The first connection is from the Psalms, in 107:28. The psalmist, in describing God says, “They cried out to the Lord in their trouble and He stilled the storm to a whisper. They were glad when it grew calm and he guided them to their desired haven.” Then, in Psalm 65:7 it says, “Who stilled the roaring of the seas, the roaring of the waves?” Also, Proverbs 30:4 says, “Who has come down from heaven and gathered up the wind in the hollow of his hands and wrapped up the waters in his cloak?” The disciples knew the Psalms and knew that this man who had calmed the sea must be God because this is what God does!

Another story that would have had a huge connection is the story of Jonah. Like Jesus, Jonah is asleep in the bottom of a boat, during a huge storm and the sailors wake him and ask him the same question as the disciples asked Jesus. “Don’t you care if we drown?” In the Jonah story, God also calms the storm. All these same details demand that the Jonah story be part of this God story that Mark records.

The third story from the Old Testament that the disciples would have no doubt thought back to, is the Exodus itself. When the Israelites were backed up against the Red Sea and Pharaoh’s army was approaching, the were terrified and cried out to the Lord and to Moses. Moses told the people, “Be Still!” These were the exact words that Jesus used to calm the storm. The Messiah who was to come to Israel was supposed to be like Moses (Deuteronomy 18:15). Because Jesus used the exact words that Moses had used as God’s messenger, the disciples must have made another connection and thought to themselves that Jesus was the second Moses! He is the one who is to come to us, the prophet!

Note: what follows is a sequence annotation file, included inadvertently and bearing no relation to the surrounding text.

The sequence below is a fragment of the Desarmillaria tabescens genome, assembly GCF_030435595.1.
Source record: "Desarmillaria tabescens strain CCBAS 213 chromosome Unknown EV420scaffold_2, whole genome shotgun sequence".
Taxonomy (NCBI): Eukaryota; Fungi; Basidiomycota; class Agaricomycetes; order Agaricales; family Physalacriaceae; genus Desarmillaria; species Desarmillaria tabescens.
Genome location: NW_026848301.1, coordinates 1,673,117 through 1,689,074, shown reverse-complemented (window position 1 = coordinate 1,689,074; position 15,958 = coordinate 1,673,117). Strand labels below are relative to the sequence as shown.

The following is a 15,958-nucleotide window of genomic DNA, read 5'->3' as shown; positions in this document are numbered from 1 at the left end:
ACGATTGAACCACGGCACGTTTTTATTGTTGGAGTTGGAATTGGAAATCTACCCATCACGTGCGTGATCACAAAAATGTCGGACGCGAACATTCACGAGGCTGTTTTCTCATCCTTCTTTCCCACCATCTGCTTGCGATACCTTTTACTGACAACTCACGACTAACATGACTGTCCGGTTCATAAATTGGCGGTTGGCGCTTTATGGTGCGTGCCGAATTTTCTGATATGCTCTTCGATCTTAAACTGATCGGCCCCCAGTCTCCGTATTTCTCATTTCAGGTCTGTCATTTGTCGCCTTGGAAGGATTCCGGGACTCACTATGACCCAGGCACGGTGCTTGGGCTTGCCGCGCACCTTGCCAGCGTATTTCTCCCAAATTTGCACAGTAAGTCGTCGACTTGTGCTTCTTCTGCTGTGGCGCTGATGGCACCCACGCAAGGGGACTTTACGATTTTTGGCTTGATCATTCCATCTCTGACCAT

To look back to the Hebrew Scriptures that Jesus and his disciples would have known so well is like looking at the same room from a different window. Looking at the New Testament through the window of the Old Testament doesn’t change the story, but it makes it so much deeper and richer. The deeper you dive the deeper it gets. There is so much more in the text than we see on the surface. This story of Jesus calming the storm is just one of the many examples.

Jesus Knew the Scriptures (And We Don’t!)

(Note: I originally wrote a lesson on this in April of 2010, but after this weekend’s seminar, realized there was another piece to this story that I hadn’t seen. So, here is the updated version.)

In Matthew 18:21-22, Peter asked Jesus, “Lord, how many time shall I forgive my brother when he sins against me? Up to seven times”? Jesus answered, “I tell you, not seven times, but seventy times seven.”

Why did Jesus pick seventy times seven? Why not just 490 or 78? Was that just an arbitrary number or by using double sevens was he trying to say, infinitely? Or, what about this possibility – was Jesus quoting from an Old Testament text and hinting at something that Peter would have recognized?